With all the things on your to-do list this spring, you may be tempted to put certain tasks, like tilling the garden, lower on the list. Can you get by without tilling this year? The answer is no, because this process is as essential to getting your garden ready as sowing seeds. If you omit this step, not only will your plants be at a disadvantage but you are likely to have issues with weed control throughout the growing season.

Why You Should Till

Tilling is an ancient technique that has persisted because it has been proven to work, year after year. The practice has many benefits:

  • Weed control. Tilling kills weeds by breaking up their roots and putting their leaves underground, away from sunlight.
  • Aeration. Although plant leaves require carbon dioxide for photosynthesis, roots need spaces in the soil filled with oxygen so that they can metabolize nutrients.
  • Mixing topsoil. Turning over the soil allows the nutrient-rich hummus, topsoil, or applied fertilizer to reach lower layers where it is available to roots.
  • Killing nematodes. Nematode pests are killed and kept from breeding by the disruption of their underground habitat.

When To Till

Let your garden rest during the winter and till it in the spring. Although the official first day of spring in our hemisphere is April 21, the growing season for plants depends on latitude. In southern states you may to till in March when the orange blossoms are blooming, but up north you may have to wait until the trout lilies bloom in May or June. The ground should be dry and hard, and a shovel should not penetrate easily at first. Tilling when the ground is wet can cause soil to clump together and make it harder for roots and tiny seedlings to navigate their way between soil particles.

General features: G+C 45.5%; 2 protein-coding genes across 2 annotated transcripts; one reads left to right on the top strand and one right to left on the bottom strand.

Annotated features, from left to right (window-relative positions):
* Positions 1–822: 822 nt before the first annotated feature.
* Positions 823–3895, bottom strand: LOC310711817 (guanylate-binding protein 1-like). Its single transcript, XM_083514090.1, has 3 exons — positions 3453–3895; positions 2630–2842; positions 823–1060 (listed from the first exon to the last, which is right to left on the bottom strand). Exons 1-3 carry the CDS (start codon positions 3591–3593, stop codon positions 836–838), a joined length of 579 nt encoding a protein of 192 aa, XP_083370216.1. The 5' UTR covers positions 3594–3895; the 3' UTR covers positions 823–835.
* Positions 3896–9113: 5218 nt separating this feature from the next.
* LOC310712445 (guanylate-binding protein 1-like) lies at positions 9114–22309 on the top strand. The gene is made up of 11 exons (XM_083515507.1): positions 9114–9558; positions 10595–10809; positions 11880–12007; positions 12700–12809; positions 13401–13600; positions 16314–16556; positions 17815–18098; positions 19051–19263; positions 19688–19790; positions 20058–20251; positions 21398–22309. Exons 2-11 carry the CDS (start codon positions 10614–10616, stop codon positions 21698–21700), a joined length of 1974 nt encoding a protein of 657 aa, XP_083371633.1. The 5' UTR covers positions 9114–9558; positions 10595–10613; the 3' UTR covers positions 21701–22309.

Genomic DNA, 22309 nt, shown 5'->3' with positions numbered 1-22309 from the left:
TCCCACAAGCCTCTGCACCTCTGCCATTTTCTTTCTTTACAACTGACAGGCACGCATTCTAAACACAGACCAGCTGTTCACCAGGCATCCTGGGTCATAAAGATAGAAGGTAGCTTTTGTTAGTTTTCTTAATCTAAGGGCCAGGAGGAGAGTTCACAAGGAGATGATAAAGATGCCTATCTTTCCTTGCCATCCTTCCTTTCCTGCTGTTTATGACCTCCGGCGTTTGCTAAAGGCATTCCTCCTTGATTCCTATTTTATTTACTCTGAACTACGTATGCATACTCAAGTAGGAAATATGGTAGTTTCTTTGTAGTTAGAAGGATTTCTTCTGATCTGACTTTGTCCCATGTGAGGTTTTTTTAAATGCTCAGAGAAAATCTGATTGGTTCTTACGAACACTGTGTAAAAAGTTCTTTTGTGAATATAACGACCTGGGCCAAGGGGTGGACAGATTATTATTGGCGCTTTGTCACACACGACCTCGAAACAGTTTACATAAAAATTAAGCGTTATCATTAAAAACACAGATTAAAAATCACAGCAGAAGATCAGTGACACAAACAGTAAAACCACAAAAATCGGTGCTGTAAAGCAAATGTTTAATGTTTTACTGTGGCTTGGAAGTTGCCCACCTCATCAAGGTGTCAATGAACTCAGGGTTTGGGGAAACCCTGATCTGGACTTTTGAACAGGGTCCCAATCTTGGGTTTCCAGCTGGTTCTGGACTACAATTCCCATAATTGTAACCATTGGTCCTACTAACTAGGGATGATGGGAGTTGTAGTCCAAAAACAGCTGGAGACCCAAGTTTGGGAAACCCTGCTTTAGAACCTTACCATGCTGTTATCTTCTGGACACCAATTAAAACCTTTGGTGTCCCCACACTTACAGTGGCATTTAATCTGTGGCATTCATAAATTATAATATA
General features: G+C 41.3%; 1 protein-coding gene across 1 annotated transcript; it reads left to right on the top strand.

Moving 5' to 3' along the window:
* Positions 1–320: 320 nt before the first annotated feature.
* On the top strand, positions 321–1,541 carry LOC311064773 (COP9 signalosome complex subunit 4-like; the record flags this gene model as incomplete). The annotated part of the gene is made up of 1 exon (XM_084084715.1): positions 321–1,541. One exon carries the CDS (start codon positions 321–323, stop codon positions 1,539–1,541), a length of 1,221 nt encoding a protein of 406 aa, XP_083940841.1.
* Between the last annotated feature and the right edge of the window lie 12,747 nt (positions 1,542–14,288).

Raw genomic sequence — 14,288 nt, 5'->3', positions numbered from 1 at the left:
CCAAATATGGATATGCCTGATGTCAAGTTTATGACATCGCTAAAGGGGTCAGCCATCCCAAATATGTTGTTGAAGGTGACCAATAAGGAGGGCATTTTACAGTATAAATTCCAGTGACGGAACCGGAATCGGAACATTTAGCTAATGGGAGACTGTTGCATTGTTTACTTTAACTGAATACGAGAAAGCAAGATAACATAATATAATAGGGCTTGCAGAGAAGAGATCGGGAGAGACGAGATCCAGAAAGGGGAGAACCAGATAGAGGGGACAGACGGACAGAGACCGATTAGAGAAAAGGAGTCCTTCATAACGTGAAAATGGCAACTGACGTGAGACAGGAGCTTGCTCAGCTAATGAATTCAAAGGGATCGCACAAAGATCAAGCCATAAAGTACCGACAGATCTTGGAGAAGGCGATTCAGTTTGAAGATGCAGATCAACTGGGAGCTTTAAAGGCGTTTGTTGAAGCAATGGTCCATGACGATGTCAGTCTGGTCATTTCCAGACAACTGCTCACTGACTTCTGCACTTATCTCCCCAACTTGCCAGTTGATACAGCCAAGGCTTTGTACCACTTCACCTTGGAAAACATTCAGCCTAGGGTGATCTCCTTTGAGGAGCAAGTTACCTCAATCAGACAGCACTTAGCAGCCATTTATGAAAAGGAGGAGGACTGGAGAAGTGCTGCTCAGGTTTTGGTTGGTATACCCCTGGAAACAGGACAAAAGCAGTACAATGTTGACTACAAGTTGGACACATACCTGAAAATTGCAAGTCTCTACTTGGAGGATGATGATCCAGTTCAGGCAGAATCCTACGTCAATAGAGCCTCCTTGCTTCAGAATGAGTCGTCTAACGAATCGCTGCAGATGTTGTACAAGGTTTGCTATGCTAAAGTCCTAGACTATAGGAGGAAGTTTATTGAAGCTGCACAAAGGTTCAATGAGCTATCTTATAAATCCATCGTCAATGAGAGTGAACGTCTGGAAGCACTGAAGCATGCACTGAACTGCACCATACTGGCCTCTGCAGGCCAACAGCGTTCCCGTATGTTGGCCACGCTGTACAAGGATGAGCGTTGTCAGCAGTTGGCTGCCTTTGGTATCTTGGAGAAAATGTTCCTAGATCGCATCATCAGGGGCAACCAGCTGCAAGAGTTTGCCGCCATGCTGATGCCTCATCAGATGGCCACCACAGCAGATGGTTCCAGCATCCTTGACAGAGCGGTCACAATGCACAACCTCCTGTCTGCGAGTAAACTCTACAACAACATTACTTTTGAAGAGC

How To Till

Historically, people have tilled with the technology available to them. Branches pulled by hand and wooden plows pulled by horses or oxen are examples of methods used by ancient civilizations. The invention of the plow in the 1800s changed everything for farmers, allowing them to till substantial tracts of land with minimal effort.

Today this technology is available to home gardeners in the form of tillers and cultivators. Tillers are simple to use and are powerful enough to use on a new garden plot covered in turf grass. Start the engine and propel the tiller in parallel lines across your garden, up to a depth of 18 inches. If the soil is still full of large clumps, you can go over it again in lines perpendicular to your original paths. It is usually not recommended to make more than two or three passes, because you risk destroying the structure of the soil's microbiome.

Don't neglect the value of tilling this spring. Check out the selection of tillers available at Peavey Mart so that your garden can enjoy the benefits.